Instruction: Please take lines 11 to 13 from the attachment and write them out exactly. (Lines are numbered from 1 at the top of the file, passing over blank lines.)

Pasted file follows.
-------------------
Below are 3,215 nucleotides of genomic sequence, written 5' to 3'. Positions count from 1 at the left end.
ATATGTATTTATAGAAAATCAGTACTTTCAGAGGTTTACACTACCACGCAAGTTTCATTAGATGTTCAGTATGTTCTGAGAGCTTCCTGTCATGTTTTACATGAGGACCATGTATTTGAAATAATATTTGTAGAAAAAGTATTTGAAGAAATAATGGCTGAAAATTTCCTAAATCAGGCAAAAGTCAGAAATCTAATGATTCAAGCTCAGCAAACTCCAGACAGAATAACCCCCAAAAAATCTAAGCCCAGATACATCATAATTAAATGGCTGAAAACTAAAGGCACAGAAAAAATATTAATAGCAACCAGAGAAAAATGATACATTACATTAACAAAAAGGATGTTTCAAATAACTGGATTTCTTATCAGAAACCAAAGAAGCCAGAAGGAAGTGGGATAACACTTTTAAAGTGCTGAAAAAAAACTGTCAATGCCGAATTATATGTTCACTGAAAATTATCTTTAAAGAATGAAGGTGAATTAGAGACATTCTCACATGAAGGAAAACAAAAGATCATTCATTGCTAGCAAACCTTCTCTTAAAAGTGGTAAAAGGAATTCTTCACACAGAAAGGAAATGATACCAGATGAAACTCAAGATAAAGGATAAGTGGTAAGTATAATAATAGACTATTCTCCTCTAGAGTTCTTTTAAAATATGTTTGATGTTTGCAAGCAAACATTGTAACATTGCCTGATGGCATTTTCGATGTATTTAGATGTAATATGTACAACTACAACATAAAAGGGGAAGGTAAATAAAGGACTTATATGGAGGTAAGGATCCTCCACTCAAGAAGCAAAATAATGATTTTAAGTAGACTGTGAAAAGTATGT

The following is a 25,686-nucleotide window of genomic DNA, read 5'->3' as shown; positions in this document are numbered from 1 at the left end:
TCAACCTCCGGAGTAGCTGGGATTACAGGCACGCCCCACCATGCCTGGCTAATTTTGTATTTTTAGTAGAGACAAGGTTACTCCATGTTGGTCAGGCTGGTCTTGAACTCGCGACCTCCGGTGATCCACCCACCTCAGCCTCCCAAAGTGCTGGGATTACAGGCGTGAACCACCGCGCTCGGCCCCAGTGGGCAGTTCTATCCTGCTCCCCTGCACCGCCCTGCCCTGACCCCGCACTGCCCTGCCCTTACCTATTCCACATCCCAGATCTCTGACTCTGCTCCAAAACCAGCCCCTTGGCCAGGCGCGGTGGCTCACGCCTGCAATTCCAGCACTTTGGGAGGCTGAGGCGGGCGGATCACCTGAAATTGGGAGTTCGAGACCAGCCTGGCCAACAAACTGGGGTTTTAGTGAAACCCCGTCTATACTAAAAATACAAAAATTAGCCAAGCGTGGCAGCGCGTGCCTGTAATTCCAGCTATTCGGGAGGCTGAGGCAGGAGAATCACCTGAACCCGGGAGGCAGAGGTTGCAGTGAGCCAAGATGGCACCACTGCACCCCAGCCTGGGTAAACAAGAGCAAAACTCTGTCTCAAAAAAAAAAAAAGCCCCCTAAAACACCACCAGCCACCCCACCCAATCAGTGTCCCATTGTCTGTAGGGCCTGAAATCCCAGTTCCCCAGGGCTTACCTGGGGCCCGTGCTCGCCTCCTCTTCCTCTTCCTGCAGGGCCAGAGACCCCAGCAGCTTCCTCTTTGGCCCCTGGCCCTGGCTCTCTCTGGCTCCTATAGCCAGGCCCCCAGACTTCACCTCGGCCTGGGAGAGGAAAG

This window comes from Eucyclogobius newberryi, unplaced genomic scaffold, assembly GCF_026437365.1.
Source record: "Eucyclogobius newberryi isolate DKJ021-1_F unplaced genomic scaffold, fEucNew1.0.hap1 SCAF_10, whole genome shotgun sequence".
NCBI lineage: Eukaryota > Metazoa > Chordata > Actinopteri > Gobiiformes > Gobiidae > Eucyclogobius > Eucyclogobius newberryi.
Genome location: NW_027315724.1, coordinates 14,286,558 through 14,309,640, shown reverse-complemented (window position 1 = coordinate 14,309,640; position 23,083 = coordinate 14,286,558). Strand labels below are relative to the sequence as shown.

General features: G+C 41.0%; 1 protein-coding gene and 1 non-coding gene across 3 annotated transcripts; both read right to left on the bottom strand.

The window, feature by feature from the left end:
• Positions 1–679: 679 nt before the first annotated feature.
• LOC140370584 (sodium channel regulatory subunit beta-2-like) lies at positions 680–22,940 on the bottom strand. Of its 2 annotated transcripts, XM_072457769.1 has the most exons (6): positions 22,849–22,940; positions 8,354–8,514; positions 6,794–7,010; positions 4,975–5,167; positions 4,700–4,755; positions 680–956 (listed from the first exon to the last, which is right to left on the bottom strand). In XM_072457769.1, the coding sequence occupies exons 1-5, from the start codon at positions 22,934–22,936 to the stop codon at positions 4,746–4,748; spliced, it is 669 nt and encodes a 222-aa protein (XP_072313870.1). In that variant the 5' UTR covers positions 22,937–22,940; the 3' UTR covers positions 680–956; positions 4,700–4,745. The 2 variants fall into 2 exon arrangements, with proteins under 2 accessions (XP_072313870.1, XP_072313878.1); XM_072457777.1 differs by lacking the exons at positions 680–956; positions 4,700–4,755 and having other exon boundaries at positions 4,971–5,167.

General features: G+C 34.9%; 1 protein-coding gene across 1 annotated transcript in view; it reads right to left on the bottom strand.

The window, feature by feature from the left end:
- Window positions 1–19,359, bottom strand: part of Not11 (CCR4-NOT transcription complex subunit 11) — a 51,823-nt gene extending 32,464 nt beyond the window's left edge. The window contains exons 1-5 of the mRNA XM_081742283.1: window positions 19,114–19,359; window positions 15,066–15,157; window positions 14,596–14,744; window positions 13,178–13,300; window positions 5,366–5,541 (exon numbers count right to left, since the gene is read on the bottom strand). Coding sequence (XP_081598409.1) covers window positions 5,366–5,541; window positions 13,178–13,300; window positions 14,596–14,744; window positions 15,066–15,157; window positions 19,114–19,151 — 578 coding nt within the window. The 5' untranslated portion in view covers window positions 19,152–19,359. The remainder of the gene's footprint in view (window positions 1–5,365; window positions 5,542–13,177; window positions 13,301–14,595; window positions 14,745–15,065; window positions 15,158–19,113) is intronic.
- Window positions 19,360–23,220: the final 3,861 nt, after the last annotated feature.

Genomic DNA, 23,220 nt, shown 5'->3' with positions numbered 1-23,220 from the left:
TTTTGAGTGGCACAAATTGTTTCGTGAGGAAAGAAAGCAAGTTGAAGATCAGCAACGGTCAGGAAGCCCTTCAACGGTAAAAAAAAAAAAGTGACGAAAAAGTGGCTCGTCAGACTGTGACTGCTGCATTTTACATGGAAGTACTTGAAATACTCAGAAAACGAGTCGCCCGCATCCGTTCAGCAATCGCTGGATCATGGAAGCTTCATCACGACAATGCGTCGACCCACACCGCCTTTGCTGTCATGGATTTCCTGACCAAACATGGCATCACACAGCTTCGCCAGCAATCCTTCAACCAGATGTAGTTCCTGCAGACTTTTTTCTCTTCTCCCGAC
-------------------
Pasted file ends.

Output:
• Positions 1–679: 679 nt before the first annotated feature.
• LOC140370584 (sodium channel regulatory subunit beta-2-like) lies at positions 680–22,940 on the bottom strand. Of its 2 annotated transcripts, XM_072457769.1 has the most exons (6): positions 22,849–22,940; positions 8,354–8,514; positions 6,794–7,010; positions 4,975–5,167; positions 4,700–4,755; positions 680–956 (listed from the first exon to the last, which is right to left on the bottom strand). In XM_072457769.1, the coding sequence occupies exons 1-5, from the start codon at positions 22,934–22,936 to the stop codon at positions 4,746–4,748; spliced, it is 669 nt and encodes a 222-aa protein (XP_072313870.1). In that variant the 5' UTR covers positions 22,937–22,940; the 3' UTR covers positions 680–956; positions 4,700–4,745. The 2 variants fall into 2 exon arrangements, with proteins under 2 accessions (XP_072313870.1, XP_072313878.1); XM_072457777.1 differs by lacking the exons at positions 680–956; positions 4,700–4,755 and having other exon boundaries at positions 4,971–5,167.

General features: G+C 34.9%; 1 protein-coding gene across 1 annotated transcript in view; it reads right to left on the bottom strand.